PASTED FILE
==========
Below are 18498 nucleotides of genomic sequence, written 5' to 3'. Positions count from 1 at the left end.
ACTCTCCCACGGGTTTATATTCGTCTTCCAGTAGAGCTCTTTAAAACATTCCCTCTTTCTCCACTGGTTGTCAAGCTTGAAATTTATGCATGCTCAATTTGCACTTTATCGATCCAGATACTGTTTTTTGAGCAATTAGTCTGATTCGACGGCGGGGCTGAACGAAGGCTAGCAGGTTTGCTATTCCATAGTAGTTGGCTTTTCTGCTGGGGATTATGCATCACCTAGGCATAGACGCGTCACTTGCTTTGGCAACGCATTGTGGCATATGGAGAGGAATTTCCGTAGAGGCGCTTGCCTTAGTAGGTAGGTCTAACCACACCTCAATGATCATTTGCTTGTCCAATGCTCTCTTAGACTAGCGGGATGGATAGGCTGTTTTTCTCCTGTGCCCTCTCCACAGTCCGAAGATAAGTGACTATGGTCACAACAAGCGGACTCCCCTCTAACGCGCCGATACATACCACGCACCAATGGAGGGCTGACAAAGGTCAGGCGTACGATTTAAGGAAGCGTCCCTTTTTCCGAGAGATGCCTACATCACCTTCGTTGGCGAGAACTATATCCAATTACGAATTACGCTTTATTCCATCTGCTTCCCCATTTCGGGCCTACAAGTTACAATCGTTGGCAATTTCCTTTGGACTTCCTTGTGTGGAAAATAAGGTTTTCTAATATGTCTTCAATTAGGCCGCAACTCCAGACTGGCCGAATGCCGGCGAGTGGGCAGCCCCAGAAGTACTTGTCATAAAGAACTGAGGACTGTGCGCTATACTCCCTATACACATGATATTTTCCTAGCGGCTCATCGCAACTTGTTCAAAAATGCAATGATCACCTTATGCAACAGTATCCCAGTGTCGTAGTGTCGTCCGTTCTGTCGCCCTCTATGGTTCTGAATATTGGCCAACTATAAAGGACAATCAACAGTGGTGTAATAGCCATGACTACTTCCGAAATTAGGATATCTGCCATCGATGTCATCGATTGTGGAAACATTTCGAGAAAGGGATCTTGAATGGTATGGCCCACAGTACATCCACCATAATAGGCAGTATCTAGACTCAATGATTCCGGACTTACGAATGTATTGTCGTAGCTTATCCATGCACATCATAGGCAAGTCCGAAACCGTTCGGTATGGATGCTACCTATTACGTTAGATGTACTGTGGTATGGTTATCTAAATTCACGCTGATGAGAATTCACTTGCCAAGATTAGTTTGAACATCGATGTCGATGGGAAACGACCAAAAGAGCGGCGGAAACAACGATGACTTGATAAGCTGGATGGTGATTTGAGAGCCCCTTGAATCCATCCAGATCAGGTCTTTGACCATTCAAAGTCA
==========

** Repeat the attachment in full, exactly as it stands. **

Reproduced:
Below are 18498 nucleotides of genomic sequence, written 5' to 3'. Positions count from 1 at the left end.
ACTCTCCCACGGGTTTATATTCGTCTTCCAGTAGAGCTCTTTAAAACATTCCCTCTTTCTCCACTGGTTGTCAAGCTTGAAATTTATGCATGCTCAATTTGCACTTTATCGATCCAGATACTGTTTTTTGAGCAATTAGTCTGATTCGACGGCGGGGCTGAACGAAGGCTAGCAGGTTTGCTATTCCATAGTAGTTGGCTTTTCTGCTGGGGATTATGCATCACCTAGGCATAGACGCGTCACTTGCTTTGGCAACGCATTGTGGCATATGGAGAGGAATTTCCGTAGAGGCGCTTGCCTTAGTAGGTAGGTCTAACCACACCTCAATGATCATTTGCTTGTCCAATGCTCTCTTAGACTAGCGGGATGGATAGGCTGTTTTTCTCCTGTGCCCTCTCCACAGTCCGAAGATAAGTGACTATGGTCACAACAAGCGGACTCCCCTCTAACGCGCCGATACATACCACGCACCAATGGAGGGCTGACAAAGGTCAGGCGTACGATTTAAGGAAGCGTCCCTTTTTCCGAGAGATGCCTACATCACCTTCGTTGGCGAGAACTATATCCAATTACGAATTACGCTTTATTCCATCTGCTTCCCCATTTCGGGCCTACAAGTTACAATCGTTGGCAATTTCCTTTGGACTTCCTTGTGTGGAAAATAAGGTTTTCTAATATGTCTTCAATTAGGCCGCAACTCCAGACTGGCCGAATGCCGGCGAGTGGGCAGCCCCAGAAGTACTTGTCATAAAGAACTGAGGACTGTGCGCTATACTCCCTATACACATGATATTTTCCTAGCGGCTCATCGCAACTTGTTCAAAAATGCAATGATCACCTTATGCAACAGTATCCCAGTGTCGTAGTGTCGTCCGTTCTGTCGCCCTCTATGGTTCTGAATATTGGCCAACTATAAAGGACAATCAACAGTGGTGTAATAGCCATGACTACTTCCGAAATTAGGATATCTGCCATCGATGTCATCGATTGTGGAAACATTTCGAGAAAGGGATCTTGAATGGTATGGCCCACAGTACATCCACCATAATAGGCAGTATCTAGACTCAATGATTCCGGACTTACGAATGTATTGTCGTAGCTTATCCATGCACATCATAGGCAAGTCCGAAACCGTTCGGTATGGATGCTACCTATTACGTTAGATGTACTGTGGTATGGTTATCTAAATTCACGCTGATGAGAATTCACTTGCCAAGATTAGTTTGAACATCGATGTCGATGGGAAACGACCAAAAGAGCGGCGGAAACAACGATGACTTGATAAGCTGGATGGTGATTTGAGAGCCCCTTGAATCCATCCAGATCAGGTCTTTGACCATTCAAAGTCA